According to NPR’s blog The Two-Way, among terrestrial vertebrates, we humans–at 7 billion plus–are only outnumbered by domestic chickens–about 19 billion, and brown rats–(nobody cares to count). A large percentage of the billions of us appear to occupy a lot of time communicating, and a fair percentage of them all seem to be pouring information into the tiny node known as NCPR. Sort of like picking up the phone and hearing 5,000 people simultaneously talking, singing, whispering and yodeling.
If slamming down the handset and leaving on a zen retreat is not an option, the only hope is filtration. Every day an increasing torrent flows in: phone calls, mail, email, Facebook posts, tweets, photos, video, mp3s, blog entries, books, CDs, comments, inquiries, transcripts, file transfers, satellite feeds–and every now and then–an actual face-to-face conversation. And out the other end must come–every day, every minute–a coherent broadcast, an organized array of new media services, and a sustainable public service organization.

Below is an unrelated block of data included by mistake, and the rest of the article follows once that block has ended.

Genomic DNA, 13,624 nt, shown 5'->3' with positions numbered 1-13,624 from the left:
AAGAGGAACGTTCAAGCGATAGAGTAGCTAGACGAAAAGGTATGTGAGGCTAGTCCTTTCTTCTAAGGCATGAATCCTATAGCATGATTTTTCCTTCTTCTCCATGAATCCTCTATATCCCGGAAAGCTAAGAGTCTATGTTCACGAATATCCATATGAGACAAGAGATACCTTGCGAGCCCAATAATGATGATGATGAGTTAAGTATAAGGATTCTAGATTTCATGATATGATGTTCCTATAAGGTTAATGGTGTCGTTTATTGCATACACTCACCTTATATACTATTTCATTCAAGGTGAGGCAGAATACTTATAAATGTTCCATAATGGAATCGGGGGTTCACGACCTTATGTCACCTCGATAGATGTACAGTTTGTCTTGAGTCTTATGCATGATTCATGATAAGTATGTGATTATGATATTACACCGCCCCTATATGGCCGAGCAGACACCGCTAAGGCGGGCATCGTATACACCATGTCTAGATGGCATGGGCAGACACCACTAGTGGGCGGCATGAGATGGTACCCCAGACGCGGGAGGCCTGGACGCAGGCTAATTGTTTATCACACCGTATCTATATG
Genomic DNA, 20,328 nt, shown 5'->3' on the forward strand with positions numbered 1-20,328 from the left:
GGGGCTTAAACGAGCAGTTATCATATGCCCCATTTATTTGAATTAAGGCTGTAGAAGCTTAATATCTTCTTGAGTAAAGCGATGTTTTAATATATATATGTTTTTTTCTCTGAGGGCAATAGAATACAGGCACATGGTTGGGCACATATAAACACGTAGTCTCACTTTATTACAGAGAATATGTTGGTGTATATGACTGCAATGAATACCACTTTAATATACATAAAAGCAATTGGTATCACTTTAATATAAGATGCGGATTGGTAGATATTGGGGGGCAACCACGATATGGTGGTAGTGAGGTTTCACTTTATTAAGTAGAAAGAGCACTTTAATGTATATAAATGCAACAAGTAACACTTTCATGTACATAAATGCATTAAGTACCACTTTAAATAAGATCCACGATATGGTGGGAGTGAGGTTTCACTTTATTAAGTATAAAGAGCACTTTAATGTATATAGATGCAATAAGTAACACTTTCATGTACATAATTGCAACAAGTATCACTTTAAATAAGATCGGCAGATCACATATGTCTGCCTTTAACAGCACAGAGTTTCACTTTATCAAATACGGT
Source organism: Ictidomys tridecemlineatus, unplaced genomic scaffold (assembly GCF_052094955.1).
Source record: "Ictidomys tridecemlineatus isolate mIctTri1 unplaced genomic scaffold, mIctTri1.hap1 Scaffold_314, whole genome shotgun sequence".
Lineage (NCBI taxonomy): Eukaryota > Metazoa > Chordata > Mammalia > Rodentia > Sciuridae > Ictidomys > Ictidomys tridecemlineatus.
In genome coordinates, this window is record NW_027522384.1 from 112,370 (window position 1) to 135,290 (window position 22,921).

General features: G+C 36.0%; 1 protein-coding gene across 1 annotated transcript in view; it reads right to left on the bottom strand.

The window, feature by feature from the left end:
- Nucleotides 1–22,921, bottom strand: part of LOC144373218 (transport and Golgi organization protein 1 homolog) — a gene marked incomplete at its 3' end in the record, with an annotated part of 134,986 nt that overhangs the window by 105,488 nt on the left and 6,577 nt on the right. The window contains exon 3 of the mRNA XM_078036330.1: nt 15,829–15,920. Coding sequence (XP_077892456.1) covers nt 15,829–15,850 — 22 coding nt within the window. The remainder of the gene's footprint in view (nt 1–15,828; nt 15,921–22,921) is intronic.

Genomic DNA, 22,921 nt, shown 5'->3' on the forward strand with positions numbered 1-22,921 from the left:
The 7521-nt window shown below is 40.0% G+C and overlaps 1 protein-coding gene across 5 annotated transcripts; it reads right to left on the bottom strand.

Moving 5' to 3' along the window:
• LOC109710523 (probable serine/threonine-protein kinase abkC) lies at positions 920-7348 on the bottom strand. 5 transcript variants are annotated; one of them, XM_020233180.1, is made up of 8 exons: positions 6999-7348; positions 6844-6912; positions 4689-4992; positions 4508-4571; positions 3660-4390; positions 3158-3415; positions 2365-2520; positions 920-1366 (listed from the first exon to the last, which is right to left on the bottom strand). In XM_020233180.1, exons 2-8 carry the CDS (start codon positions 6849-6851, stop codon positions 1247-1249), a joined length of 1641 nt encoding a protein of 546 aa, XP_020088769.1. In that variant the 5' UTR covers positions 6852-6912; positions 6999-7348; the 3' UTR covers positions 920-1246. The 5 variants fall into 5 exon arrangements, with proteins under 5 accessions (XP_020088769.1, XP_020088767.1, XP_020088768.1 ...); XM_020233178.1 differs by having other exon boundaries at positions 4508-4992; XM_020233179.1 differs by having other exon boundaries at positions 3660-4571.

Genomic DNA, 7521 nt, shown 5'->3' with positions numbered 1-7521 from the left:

And NCPR faces this flood with the same (roughly) ton-and-a-half of humanity we had when I signed on in 2001. Not complaining, just explaining why we need to constantly transform the way we do our work, to make leaps in efficiency, to rethink processes, to always be doing more with what we have.
Another of those leaps is needed again now. Fortunately we have some help from the Knight Foundation and the Adirondack Community Trust to retool our news operation and to train young producers. And we have the sustaining support of our many generous listeners. So look for big changes as a result in the coming year. I think we’ll manage to keep up, as long as the chickens and the rats don’t discover social networking, too.